Advances in Hearing Aid Technology

Deaf man makes a hearing test

Over the years, there has been considerable advancement in the technology of hearing aids. The times where hearing impaired people had to deal with huge, noticeable, clunky hearing aids is definitely a thing of the past. Although the basic idea of hearing aids has always been comprised of the same parts, a microphone, processor, receiver, and power source, has remained, the way the technology works has changed considerably.

There are plenty of options of hearing aids, but with advancements in technology, the majority of them are tiny enough that nobody even has to know they’re there. With the digital age, the components of a hearing aid have advanced to the point that there are no wires and the devices are tiny enough to fit comfortably into the ear canal and discreetly over the ear. The majority of the technology is found in the portion of a hearing aid known as the processor. Thanks to technological improvements over the years, the processor is able to be programmed by an audiologist to offer just the right volume and other features based on the individual’s needs. A hearing aid can be programmed while connected to a computer and by using special software from the manufacturer of the devices.

In addition, there are more brands from which to choose than ever before. Many hearing aids are also capable of being paired up with a smartphone via Bluetooth and a special hearing device. This allows the individual to be able to better hear phone calls or music from their phone as they are streamed directly to their hearing aid.

One of the best technological advancements of today’s hearing aids is that there are directional microphones available for people who have hearing loss in both ears. Many people have a worse loss in one ear versus the other and as a result, they are excellent candidates for what’s known as a CROS hearing aid. With this type of hearing aid, the better ear uses the hearing aid and the worse one uses the receiver, a microphone that amazingly picks up sounds from the side in which the hearing is worse. The microphone will transmit sounds from that side to the ear that has the hearing aid, allowing for an overall better hearing experience.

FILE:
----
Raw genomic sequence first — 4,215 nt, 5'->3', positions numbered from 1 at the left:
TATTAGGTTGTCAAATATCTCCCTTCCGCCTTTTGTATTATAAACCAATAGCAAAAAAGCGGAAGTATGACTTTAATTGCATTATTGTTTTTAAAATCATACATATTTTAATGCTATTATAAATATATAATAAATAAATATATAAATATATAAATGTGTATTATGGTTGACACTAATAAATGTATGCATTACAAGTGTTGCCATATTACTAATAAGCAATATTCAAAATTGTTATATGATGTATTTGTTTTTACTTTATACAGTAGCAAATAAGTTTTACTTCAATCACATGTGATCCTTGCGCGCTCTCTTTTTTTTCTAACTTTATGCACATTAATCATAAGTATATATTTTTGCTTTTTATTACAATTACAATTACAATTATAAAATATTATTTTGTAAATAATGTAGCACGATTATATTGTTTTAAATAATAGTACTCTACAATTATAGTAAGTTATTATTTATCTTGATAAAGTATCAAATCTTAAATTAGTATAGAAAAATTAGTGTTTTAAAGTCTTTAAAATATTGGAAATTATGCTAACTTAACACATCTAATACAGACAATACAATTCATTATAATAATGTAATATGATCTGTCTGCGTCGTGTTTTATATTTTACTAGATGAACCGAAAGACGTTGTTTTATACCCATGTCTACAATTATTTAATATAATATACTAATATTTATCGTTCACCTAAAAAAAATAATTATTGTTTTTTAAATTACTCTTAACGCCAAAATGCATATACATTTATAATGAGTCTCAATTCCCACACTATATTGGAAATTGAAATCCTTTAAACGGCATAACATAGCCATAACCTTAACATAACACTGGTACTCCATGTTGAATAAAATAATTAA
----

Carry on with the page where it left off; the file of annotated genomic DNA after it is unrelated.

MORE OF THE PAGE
People with nerve damage induced hearing loss have difficulty dealing with loud sounds because they tend to be painful to their ears. In that situation, if the individual is in a noisier situation, they can change the way sound is transmitted to their hearing aid by pressing a tiny button on their device. There are usually three modes: normal, comfort in noise, and conversation in noise. Comfort in noise mode can help when there are louder sounds that may cause distress. Conversation in noise mode is ideal for going out to dinner at a crowded restaurant where many people are talking and allows the individual to hear the people with whom they are dining. This technology is also known as digital noise reduction.

There is also technology known as impulse noise reduction. It is similar to digital noise reduction and works by softening any typically annoying white noise sound, such as the sound of someone typing on a keyboard.

In the past, a big issue with hearing aids was feedback. Feedback is a whistling sound that is present with a hearing aid that can be persistent and annoying, not to mention uncomfortable. However, with the technological advancements made in hearing devices over the years, there are now feedback management systems that can combat the issue by reducing the amount of amplification.

Perhaps most incredible is that there are now hearing aids that simply fit into the ear and don’t require batteries. There is a new extended wear type of hearing aid that sits in the ear canal on a daily basis that can even be worn while showering, swimming, and sleeping. In an incredible feat of technology, it doesn’t even require any daily maintenance. No doubt, even more advancements will be made in the area of hearing devices in the years to come that will allow an ear doctor to greatly improve the quality of the lives of individuals with hearing loss.